Although software development has formal guidelines that lay down techniques for drawing up logic tables, state tables, flow charts, and the like, the commercial pressures that are frequently placed on a development team often mean that a system must be ready by a certain date no matter what. Some people might choose to argue with this observation, but it happens nevertheless. One of the biggest headaches for a software developer is time-or rather, the lack of it. When your project lead sits you down and asks you to estimate the amount of time that it will take to code up an application from a design specification that he or she has given you, it is difficult to know beforehand what problems will arise during the project. You are also faced with a bit of a dilemma between giving yourself enough time to code it and not wanting to look bad because you think that the project might take longer than the project lead thinks it will. The logical part of your mind cuts in and tells you not to worry because it all looks straightforward. However, as the development cycle proceeds and the usual crop of interruptions comes and goes, you find that you are running short of time. The pressure is on for you to produce visible deliverables, so the quality aspect tends to get overlooked in the race to hit the deadline. Code is written, executed once to check that it runs correctly, and you're on to the next bit. Then, eventually, the development phase nears its end-you're a bit late, but that's because of (insert one of any number of reasons here)-and you have two weeks of testing to do before the users get it. The first week of the two-week test period is taken up with fixing a few obvious bugs and meeting with both the users and technical support over the implementation plan. At the beginning of the second week, you start to write your test plan, and you realize that there just isn't time to do it justice. The users, however, raise the alarm that there are bugs and so the implementation date is pushed back by a month while the problems are sorted out. When it finally goes live you get transferred onto another project but quietly spend the next fortnight trying to get the documentation done before anyone notices.
I dread to think how many systems have been developed under these conditions. I'm not saying that all development projects are like this, and the problems are slightly different when there is a team of developers involved rather than an individual, but it's an easy trap to fall into. The scenario I've described indicates several problems, most notably poor project management. Even more detrimental to the quality of the final deliverable, however, is the lack of coordinated testing. The reason I so strongly tie in testing with the project management function is that a developer who is behind schedule will often ditch the testing to get more code written. This is human nature, and discipline is required (preferably from the developer) to follow the project plan properly rather than give in to deadline urgency. It is very important to report any slippage that occurs rather than cover it up and try to fit in the extra work. The discipline I'm referring to involves writing a proper test plan beforehand and then striving to write code that can be easily tested. The project management process should ensure that the creation of the test suite is also proceeding along with the actual development. I've seen projects fall woefully behind schedule and be very buggy because of poor project managers working with relatively good developers. If, among a team of developers, there is one poor developer, the rest of the team will probably make up for it. However, if the project manager is poor at performing the job, the effect on the project can be disastrous, often because of resultant low morale.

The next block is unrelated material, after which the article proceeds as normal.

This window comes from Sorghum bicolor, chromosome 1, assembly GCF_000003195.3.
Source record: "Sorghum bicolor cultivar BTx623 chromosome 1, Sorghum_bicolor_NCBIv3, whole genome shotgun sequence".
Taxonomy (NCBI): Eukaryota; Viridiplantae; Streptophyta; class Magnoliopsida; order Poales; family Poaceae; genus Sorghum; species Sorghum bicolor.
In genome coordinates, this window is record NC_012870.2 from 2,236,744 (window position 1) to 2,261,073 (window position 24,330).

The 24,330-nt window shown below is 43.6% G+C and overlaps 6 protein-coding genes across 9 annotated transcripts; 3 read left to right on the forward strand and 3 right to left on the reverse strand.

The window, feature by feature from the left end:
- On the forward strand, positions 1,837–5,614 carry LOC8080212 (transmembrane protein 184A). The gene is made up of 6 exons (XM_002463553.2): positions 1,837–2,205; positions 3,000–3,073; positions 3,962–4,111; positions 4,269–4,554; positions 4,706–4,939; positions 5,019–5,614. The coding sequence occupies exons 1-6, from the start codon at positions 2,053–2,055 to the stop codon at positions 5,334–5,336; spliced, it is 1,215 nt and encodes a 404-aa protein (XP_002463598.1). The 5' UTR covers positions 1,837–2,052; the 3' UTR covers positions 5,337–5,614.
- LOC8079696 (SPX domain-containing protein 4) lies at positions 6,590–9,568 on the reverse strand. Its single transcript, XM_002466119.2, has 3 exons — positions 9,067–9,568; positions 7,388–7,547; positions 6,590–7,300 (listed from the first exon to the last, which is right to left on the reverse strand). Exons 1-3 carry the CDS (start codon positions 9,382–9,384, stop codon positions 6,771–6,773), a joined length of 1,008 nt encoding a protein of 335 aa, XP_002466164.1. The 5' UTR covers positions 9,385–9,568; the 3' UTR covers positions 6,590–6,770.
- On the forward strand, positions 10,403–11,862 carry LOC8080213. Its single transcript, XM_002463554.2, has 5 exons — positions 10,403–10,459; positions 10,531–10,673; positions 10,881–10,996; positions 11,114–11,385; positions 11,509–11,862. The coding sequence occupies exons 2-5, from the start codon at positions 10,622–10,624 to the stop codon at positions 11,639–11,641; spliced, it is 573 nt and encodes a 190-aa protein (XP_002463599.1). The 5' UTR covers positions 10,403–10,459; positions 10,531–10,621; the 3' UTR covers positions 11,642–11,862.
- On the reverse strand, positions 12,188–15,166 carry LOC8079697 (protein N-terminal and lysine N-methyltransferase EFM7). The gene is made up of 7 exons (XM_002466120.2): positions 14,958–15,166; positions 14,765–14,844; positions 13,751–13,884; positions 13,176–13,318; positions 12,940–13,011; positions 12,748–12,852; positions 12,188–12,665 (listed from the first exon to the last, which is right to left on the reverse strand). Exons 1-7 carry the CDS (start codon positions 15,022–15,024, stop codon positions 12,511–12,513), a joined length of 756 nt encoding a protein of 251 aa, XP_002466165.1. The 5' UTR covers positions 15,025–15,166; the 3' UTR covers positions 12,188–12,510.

Software projects often run into trouble, more so when they are team developments. The industry average for software development projects is that typically about four in every five overrun their planned time scales and budgets, and less than half actually deliver everything that they are supposed to. In the fight to deliver a bug-free system as quickly as possible, project managers often end up negotiating with the end users for a reduction in functionality so that the developers can concentrate on the key parts of the system. The remaining functionality is often promised for delivery in the next version.